“Ladies and gentlemen,” the little man before them said in a very clear and ringing voice, “I am Colonel Towers. Welcome to New Mumbai. You all know why you’re here. You’re here so that the rest of humanity doesn’t have to worry about scum like you.” Adam felt the words sink into his heart. Silently he agreed to those words. He recalled the face of the man he killed; just another miner, like him. He wondered if the man had a family. Forgive me, Adam thought, or can I even forgive myself? He then realized that Colonel Towers was still speaking.

“… As such you will be issued the equipment you need to survive in this environment,” Towers said. “You only get one set, so take care of your equipment. I’m sure you’ve noticed the walls as well. This is not to keep you in. It is to keep them out.” Adam’s mind raced at the words. Them, thought he, who is them? “On this world is a very dangerous creature. Far worse than any of you, I guarantee it.  Folks around here have grown to call them Fiends, because of their bad temper and disfigurement. They can appear and disappear out of thin air. They will kill anyone and anything outside of these walls at sun down. They’re not an animal either. Not by a longshot. These things are very advanced and will hunt you down like a cat with a mouse. Keep that in mind. This is my prison, you are my prisoners. That is all.” Towers wiped the back of his hand under his nose, knocking the tube loose on accident, but quickly replacing it. The other guards forced the convicts on again, feeding them into steel chutes which lead deeper into the facility which was to be their home.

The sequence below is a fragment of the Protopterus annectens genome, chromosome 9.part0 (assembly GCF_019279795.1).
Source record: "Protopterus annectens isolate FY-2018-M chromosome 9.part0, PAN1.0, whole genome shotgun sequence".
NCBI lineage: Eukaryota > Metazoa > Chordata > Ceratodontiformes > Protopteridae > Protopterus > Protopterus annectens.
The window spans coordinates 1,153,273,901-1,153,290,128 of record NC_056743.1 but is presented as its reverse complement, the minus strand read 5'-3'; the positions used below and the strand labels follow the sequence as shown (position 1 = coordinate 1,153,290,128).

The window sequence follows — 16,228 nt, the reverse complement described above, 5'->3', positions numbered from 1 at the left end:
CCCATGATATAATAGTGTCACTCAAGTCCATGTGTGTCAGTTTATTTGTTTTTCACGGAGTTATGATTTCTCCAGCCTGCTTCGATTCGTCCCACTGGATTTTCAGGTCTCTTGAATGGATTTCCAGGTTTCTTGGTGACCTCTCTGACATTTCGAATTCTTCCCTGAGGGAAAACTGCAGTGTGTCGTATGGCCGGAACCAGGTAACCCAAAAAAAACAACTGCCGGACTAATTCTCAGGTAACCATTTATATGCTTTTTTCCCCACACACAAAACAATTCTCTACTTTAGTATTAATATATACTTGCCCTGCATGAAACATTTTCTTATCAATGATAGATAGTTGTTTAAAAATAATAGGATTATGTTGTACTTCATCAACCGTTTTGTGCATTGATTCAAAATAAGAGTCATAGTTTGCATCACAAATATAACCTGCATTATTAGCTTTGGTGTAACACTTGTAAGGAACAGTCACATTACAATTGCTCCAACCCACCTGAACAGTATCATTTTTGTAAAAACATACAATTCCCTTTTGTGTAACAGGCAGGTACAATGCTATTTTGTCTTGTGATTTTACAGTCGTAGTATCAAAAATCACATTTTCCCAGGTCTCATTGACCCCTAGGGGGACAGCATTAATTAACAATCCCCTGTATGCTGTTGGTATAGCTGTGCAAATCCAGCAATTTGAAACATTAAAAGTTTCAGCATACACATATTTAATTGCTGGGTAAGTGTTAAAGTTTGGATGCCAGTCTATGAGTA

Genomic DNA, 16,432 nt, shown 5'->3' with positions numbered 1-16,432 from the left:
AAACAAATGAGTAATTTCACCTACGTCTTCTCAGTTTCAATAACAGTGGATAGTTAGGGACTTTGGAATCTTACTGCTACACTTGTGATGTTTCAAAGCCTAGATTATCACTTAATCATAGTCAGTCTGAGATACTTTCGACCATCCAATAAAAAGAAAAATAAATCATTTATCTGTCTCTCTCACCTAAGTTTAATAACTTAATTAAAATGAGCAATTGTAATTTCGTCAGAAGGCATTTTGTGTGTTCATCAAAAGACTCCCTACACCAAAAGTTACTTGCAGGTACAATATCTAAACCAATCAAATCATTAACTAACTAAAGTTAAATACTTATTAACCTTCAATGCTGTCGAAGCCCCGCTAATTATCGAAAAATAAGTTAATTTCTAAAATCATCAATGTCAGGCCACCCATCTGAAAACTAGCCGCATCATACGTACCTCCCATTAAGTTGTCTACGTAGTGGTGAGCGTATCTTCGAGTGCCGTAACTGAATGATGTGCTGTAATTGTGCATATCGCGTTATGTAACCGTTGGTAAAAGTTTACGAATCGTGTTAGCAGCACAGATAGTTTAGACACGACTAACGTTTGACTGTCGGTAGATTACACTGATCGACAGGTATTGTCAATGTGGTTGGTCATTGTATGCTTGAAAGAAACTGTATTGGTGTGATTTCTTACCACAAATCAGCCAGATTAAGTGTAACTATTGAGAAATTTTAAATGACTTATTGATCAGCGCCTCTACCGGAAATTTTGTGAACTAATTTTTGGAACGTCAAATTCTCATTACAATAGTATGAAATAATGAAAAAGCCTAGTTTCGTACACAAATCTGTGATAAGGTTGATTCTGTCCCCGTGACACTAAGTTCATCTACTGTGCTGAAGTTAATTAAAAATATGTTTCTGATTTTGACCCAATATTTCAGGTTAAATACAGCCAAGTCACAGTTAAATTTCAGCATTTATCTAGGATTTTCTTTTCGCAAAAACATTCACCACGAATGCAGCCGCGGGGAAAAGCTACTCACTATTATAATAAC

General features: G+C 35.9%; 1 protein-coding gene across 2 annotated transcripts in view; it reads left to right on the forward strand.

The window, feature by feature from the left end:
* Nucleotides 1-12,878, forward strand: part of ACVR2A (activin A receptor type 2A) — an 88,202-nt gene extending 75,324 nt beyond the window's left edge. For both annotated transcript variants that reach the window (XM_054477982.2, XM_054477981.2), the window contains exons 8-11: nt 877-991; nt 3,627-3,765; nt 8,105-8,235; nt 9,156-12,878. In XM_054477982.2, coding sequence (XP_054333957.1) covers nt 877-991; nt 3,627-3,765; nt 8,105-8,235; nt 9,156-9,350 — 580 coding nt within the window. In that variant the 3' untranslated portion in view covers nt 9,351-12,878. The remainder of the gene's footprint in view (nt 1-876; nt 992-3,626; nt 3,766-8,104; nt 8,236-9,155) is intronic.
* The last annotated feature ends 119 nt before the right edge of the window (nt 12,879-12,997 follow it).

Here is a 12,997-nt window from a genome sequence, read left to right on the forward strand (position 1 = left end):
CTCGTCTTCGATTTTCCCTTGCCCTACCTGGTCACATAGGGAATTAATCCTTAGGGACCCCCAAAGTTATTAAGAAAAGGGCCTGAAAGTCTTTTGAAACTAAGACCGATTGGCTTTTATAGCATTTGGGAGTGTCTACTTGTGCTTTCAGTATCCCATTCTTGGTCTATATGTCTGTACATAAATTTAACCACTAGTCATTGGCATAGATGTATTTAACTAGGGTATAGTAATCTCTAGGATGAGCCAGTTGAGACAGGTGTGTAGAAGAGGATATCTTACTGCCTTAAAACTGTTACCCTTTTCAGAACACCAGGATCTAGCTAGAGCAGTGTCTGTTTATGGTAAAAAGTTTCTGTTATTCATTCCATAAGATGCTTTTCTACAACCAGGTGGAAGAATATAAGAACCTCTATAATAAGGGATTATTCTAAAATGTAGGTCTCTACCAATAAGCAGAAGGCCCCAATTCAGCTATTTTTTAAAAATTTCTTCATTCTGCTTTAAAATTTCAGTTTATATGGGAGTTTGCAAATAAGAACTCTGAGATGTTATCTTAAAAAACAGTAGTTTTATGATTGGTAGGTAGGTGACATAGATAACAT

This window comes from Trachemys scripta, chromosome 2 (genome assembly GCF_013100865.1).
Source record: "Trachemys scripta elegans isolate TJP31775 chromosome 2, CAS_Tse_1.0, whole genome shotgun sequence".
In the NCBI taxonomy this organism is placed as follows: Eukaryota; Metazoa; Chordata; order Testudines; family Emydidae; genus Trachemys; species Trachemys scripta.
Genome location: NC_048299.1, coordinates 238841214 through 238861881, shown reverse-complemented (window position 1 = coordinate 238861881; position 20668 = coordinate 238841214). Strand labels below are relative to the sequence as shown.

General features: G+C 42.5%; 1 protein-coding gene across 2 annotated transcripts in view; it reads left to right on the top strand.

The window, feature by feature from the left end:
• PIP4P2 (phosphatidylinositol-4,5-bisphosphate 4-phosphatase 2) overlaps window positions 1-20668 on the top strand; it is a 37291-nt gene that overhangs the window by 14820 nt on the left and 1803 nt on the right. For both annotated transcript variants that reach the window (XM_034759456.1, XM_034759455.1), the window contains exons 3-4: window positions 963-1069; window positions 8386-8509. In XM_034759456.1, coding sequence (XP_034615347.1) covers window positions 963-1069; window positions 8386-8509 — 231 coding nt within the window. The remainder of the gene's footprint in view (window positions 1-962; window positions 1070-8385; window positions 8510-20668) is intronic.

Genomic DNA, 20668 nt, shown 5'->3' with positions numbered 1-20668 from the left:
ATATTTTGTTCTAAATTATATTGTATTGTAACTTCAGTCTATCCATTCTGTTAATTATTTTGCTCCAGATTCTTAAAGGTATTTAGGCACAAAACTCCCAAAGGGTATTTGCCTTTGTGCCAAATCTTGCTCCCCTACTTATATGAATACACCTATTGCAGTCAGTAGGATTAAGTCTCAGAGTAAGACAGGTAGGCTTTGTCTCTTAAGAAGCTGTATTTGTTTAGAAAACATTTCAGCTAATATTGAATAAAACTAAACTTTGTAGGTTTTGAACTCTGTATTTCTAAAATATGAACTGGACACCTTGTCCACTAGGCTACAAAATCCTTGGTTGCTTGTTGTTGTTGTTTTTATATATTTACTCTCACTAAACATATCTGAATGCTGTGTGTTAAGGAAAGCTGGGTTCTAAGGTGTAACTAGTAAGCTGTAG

Adam, like the rest, was given a respirator and a pair of goggles. 

“What are the glasses for?” Adam asked the guard which gave him his pair.

“It pays to listen to what the warden says, puke,” The guard responded. “They help you see in the lowlight here, and they help you see the Fiends when they’re on the prowl out there in the wastes.”

Adam swallowed hard. He quickly put the goggles on and attached the respirator to himself. Rich air filled his lungs and bright light flooded his eyes. He squinted for a moment, and heard the guard laughing loudly at him. The guard hit him in the back with his baton.

“Move it,” The guard said coldly, hitting Adam again. Adam cringed away and continued down the hall before him. The cells they were assigned were small and cold, one man to each cell. Adam sat quietly in his own cell on the second level, watching as the other inmates were brought in to their own rooms. When the last man was placed, the bars slammed shut in perfect unison. Adam could hear Colonel Towers’ voice again ringing from the floor below. He went to the bars and looked down at the little man.